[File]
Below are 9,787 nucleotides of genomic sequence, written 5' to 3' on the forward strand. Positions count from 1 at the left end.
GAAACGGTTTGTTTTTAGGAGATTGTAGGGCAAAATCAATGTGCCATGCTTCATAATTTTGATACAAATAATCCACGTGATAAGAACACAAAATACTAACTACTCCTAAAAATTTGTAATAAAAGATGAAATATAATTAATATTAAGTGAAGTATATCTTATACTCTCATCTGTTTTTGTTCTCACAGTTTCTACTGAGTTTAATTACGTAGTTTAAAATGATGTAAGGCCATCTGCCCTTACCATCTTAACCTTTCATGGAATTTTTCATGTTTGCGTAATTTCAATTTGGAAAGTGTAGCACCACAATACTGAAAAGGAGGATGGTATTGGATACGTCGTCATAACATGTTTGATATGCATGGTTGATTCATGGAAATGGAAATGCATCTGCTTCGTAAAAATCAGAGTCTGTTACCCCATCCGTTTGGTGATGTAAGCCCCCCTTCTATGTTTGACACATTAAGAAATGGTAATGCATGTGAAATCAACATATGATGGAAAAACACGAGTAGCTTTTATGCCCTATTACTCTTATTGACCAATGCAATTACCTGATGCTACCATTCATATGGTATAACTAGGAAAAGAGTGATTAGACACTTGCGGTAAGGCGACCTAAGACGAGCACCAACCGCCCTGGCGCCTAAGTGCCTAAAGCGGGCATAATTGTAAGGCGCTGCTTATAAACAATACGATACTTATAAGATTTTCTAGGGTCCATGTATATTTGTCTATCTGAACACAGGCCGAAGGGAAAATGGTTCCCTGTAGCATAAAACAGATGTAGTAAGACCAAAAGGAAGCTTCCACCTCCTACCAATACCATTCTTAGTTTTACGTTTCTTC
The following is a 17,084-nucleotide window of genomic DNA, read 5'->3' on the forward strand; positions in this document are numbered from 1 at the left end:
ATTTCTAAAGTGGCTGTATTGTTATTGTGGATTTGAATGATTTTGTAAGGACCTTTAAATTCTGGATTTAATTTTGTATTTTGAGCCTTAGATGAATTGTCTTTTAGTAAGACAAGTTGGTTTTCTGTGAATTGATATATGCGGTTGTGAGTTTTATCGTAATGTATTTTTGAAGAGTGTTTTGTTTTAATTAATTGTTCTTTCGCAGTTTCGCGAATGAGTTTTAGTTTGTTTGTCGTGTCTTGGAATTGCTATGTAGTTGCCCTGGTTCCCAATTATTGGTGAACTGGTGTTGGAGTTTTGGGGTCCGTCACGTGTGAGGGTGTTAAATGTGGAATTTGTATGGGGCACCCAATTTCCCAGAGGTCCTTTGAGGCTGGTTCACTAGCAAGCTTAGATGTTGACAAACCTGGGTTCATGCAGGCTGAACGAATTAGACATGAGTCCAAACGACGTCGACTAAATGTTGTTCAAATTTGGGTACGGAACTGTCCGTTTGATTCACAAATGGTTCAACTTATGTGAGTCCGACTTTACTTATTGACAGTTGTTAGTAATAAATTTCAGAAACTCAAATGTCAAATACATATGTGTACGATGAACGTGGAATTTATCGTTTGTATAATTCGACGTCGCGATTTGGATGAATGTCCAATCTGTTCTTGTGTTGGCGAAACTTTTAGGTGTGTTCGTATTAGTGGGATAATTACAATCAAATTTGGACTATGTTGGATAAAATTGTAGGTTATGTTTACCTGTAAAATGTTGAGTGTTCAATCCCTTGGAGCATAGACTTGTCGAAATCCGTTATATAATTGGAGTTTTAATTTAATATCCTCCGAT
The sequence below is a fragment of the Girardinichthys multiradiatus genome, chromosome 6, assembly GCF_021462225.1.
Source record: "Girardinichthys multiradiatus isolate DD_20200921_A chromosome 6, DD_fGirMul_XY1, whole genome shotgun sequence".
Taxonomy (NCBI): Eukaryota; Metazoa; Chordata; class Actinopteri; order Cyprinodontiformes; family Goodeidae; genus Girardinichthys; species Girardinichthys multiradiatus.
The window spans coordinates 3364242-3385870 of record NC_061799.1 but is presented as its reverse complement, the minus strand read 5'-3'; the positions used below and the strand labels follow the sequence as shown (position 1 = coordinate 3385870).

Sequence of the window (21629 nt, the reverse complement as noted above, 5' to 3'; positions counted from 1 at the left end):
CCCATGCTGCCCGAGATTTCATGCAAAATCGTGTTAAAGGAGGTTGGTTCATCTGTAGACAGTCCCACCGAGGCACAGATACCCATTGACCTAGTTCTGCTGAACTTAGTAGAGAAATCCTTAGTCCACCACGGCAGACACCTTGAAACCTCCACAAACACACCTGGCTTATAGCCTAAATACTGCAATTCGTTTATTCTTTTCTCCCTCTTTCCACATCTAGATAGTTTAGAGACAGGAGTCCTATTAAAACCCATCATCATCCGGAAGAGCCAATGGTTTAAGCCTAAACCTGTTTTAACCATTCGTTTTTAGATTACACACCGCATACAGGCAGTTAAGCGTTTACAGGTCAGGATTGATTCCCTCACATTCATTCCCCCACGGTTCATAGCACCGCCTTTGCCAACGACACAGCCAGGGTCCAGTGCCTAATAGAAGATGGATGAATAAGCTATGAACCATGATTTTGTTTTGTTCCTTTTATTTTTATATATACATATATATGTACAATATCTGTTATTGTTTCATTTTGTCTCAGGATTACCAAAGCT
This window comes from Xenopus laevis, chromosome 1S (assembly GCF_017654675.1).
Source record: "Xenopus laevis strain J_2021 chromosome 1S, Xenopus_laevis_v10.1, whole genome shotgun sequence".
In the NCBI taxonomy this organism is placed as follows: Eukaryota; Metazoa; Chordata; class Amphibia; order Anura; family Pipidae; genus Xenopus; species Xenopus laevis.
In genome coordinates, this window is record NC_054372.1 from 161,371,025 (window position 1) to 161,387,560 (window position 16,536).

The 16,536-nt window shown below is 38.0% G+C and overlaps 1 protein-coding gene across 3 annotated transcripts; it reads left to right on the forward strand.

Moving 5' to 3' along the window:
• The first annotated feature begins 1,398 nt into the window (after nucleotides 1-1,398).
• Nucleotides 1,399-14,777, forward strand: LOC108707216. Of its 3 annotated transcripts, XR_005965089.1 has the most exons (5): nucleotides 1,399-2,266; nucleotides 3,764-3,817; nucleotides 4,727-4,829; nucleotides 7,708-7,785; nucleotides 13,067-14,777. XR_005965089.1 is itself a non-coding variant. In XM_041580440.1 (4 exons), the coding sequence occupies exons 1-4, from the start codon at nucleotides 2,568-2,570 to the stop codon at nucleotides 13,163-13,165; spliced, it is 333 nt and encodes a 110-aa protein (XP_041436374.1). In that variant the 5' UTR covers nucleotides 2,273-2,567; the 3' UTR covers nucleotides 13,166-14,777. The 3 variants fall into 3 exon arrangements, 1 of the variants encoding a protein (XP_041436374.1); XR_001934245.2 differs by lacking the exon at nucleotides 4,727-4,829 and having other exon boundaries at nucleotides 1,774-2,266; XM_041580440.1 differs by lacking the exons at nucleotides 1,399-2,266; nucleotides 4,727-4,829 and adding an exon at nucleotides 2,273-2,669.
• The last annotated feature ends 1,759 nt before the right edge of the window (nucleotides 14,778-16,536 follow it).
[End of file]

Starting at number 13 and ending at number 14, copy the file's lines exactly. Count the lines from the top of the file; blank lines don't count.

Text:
In the NCBI taxonomy this organism is placed as follows: Eukaryota; Metazoa; Chordata; class Amphibia; order Anura; family Pipidae; genus Xenopus; species Xenopus laevis.
In genome coordinates, this window is record NC_054372.1 from 161,371,025 (window position 1) to 161,387,560 (window position 16,536).